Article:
How Dwyane Wade Has Become Underrated

Sam RichmondCorrespondent IMarch 6, 2013

NEW YORK, NY - MARCH 03: Dwyane Wade #3 of the Miami Heat drives to the basket against Jason Kidd #5 of the New York Knicks at Madison Square Garden on March 3, 2013 in New York City.NOTE TO USER: User expressly acknowledges and agrees that, by downloading and or using this photograph, user is consenting to the terms and conditions of the Getty Images License Agreement. Mandatory Copyright Notice: Copyright 2013 NBAE  (Photo by Nick Laham/Getty Images)
Nick Laham/Getty Images

Prior to the 2012-13 NBA season, many wondered whether or not Miami Heat shooting guard Dwyane Wade was still a superstar.

With his play this season, Wade has emphatically proven his doubters wrong whether they admit it or not. The Heat are 44-14 and Wade is an integral part of the team, the clear No. 2. The notion of Wade being overrated seems preposterous at this point.

Still, he is receiving little credit for his team's success.

There are two reasons that explain how Wade has come to be underrated. Let's further explore them.


1. He isn't putting up flashy numbers

Wade is scoring 21.7 points per game this season, which would be his lowest average since his rookie season (2003-04). That type of scoring doesn't scream "superstar," but it also doesn't come even close to telling the full story about Wade's play this year.

Wade is scoring fewer points because he's shooting less. He's shooting less because he plays on a team that has capable bench-scorers along with two other offensive superstars.

That represents smart play from Wade. He's recognized what Miami needs him to be: less of a scorer and more of a facilitator. While assists aren't as flashy as points, Wade is averaging more per game than he ever has during the Big Three Era.

So while it looks like Wade isn't as big of a part of the offense as he used to be, he's still a major contributor. It's just come together in a different role. A role he's thriving in.

Also, the points-per-game statistic doesn't factor in how someone is getting those points. And Wade is getting his buckets very efficiently. He's shooting 52.0 percent from the field, which would be a career best by far.

Take a look at Wade's shot chart from the season. He's wisely attacking the basket and not forcing up three-pointers.

If Wade was on a lesser-talented team that needed him to score 25-plus points to win, he absolutely could be that go-to scorer. His 1.34 points per shot ranks fifth among all guards and tops Kobe Bryant and Carmelo Anthony.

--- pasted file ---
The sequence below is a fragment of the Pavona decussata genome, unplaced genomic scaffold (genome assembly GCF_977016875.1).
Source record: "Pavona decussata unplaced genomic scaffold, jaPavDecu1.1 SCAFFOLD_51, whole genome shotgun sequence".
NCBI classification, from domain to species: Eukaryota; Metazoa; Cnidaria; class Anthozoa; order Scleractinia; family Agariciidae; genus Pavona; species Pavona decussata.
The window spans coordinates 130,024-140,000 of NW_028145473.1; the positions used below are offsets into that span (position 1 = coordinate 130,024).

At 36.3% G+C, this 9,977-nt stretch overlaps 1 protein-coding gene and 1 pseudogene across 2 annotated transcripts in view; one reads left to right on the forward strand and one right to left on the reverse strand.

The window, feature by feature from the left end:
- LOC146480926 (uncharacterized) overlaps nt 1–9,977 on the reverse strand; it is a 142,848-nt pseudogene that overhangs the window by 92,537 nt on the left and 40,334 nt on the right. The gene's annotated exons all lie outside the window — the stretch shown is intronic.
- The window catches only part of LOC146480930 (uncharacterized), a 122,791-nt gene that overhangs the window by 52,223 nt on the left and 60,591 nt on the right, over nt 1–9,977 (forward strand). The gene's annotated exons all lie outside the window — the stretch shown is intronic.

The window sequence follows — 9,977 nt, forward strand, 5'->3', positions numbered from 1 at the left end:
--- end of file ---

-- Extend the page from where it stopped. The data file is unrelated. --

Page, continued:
Wade has proven this season not only to be an elite scorer, but a great distributor as well. Watch the highlights from his performance against the Minnesota Timberwolves on March 4 and that much is clear.

However, people love to look at points scored when determining the talent and impact of a player. Wade's credit for the Heat's play this season is suffering because of that.


2. LeBron James is his teammate

The Heat are LeBron James' team. As a superstar, James is going to get the lion's share of the credit when the Heat win and all the blame when they lose. That's just the way it is.

But LeBron isn't your average superstar. Right now he's playing the best basketball anyone's played since the days of Michael Jordan. What that brings is more attention and focus to King James.

And he absolutely deserves the praise he's receiving. He's leading the Heat in scoring, rebounding, assists, steals and is the team's top defender. LeBron is without a doubt the primary reason the Heat are seven games ahead of every other team in the Eastern Conference right now.

But that shouldn't diminish Wade's contributions to Miami.

He might be the Robin to James' Batman, but Wade is the best Robin in the league.

Dwyane's 24.7 PER (player efficiency rating) is tied for fourth in the league behind only James, Kevin Durant and Chris Paul.

Wade's playing to the level of a No. 1 option, but since he's in Miami that play isn't being recognized like it should.

Realistically, as long as James is in town, Wade will never get the credit he deserves. 

That's probably fine for Wade, because he is likely to win his third championship this season.

I'm sure some credit every now and then would be nice, though. After all, he's still a top-ten NBA player.

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